After my amazing stay in Kuruman, I am on the way to Kathu, a short 46km trip over two hills and then into the red dust that covers everything in Kathu. The massive open cast iron ore mine here makes everything dusty. Even regular coloured dust is covered in red dust.
Kathu has exploded since I was last here. There are so many houses now, and shops. It is like a little city. And everything is so neat and traffic flows, smoothly. It is almost like someone sat down and planned it…
I spent two nights in Kathu. I had my second newspaper interview and caught up with more friends from school. We braaied (Obviously) and then on the second night – it was half price sushi and red wine. Needless to say we went hungry and thirsty. I have to interject here that braaing ‘too often’ is not a thing, it is like saying the music is too loud – no such thing!
Upon my departure from the neat and well oiled machine that is Kathu, I saw something that brought tears to my eyes. A beautiful sight that made me loose all control, and I nearly drove into oncoming traffic. I did not hesitate to spend my last R85 on it, I do not know when I will have the chance again… A breakfast buffet! Breakfast is by far my favourite meal of the morning, and in my top three meals of the whole day!
Despite my praise of the little town, I did get lost trying to find my way out of town, but I managed to get out and on the road to Hotazel. And into the wind… it was like it was trying to blow me back to Kathu. I was planning an 80km day to get to Black Rock, but at this rate I might just pull in and sleep before I get 20km out of town.
I stopped at what I thought was a guest house, but it turned out to be housing for contractors that work on the mines. Luckily no one was home, except a cat. So I filled my water bottles and left before someone came home.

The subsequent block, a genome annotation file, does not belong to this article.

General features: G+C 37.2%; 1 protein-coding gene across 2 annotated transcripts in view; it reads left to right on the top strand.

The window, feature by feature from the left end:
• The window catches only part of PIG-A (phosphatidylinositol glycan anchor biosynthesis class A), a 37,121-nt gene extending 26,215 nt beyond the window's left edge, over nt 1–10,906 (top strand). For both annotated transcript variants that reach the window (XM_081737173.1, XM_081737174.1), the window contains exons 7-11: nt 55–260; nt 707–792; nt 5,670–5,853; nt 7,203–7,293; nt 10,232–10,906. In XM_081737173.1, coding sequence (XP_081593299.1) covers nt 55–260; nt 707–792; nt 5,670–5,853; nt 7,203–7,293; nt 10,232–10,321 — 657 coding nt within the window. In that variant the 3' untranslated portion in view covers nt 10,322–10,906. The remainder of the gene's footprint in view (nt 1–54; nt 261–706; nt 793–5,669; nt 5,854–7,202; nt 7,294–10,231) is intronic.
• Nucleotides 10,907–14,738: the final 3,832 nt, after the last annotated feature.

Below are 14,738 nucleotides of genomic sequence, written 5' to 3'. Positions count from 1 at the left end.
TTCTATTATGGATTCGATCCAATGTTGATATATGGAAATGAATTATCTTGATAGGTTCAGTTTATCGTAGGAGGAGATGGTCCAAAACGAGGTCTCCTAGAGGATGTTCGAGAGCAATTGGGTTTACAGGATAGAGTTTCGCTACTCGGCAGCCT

As I mentioned I was planning to make it to Black Rock, but I stopped in Hotazel for a pit stop at another old school friend that I have not seen in eleven years.
I am so glad I stopped. I got to catch up on eleven years worth of stories and had a delicious late lunch. We chatted for a few hours and then I got a lift to the front door of my planned stop – which is a guest house that was arranged for me by friends in Kuruman. Amazing how there is always provision, sometimes we have to reach braking point, but there will always be help and provision waiting for us, if we ask and believe.
At the Guesthouse I am staying at in Black Rock – Mecca Guest House – I had the most delicious Oxtail for dinner, and Malva Pudding. I met some travellers from The city of gold and was blessed with two audio books to keep me company on the road.
From Black Rock, I have a short 21km back track to the offramp to Van Zylsrus. And then… at some stage, the end of the tar for a while. I am entering the Kalahari. The Wild West of South Africa
The great thing about today is that I have three pit stops that will surprise me. There is a wedding somewhere near Askham and a few of my friends are going to be there. So they have all decided to drive this route to see me along the way.
The first stop is the photographer, go check out his work: Koringkriek Productions. Seriously, it is amazing! We stopped under a Camel Thorn tree and had sweaty hugs and greetings. And then a quick photo shoot. I can now officially say I have had a photo shoot. I did not like it very much, the photographer kept yelling at me to look at the road and act natural. No fun at all…
As the guys drove off I was a bit envious, they had an aircon, and did not have to pedal against the wind. But I did not stay sad for long, soon I had my next pit stop…
As I pedal down the long and windy road in the hot Kalahari sun I am making progress, but not as much as I want to. The next vehicle pulls up next to me and we find a tree to rest under. My next pit stop.
The owner of Kalahari Cottages in Hotazel – my friend that took me to Black Rock after my rough day cycling from Kathu. I devoured an energy drink and a glucose sachet to fight off the weariness while we rested a bit under the shade of the big thorn tree.
Some more sweaty hugs and I was off again to get to my stop for the night. But not before I have my last surprise pit stop for the day.
It is the TMNT guy from high school. I did not recognize his bakkie, so when I saw the bakkie slam on brakes and make a U-turn, I though I was in trouble. This is the Wild Wild West of South Africa after all.
It was a great day despite the wind and heat, mostly because of all the familiar faces, and what followed made it one of the most random days of my life. But more on that next time.
For now I need to start wrapping my head around the fact that I am on a bicycle in the Kalahari Desert.